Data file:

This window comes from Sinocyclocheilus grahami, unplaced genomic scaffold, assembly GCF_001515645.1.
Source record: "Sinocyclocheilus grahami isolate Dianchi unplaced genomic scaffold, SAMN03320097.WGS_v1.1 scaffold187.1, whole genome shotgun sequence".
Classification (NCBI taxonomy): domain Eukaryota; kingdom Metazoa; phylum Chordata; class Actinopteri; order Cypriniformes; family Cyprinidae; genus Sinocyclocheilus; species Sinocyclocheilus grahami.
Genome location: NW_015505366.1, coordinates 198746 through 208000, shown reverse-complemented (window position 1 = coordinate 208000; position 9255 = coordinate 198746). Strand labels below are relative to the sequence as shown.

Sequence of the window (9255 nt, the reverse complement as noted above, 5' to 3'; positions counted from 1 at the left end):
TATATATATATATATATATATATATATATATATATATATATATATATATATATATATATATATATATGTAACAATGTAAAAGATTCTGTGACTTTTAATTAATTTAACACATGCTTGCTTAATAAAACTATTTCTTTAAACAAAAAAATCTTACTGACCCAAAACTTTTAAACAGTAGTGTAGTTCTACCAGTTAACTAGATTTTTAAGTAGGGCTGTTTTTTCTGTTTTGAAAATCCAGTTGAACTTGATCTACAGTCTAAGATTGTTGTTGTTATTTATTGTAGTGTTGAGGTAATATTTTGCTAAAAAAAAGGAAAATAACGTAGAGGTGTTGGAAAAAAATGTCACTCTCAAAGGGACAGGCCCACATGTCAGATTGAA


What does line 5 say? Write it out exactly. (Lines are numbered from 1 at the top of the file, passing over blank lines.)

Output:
Sequence of the window (9255 nt, the reverse complement as noted above, 5' to 3'; positions counted from 1 at the left end):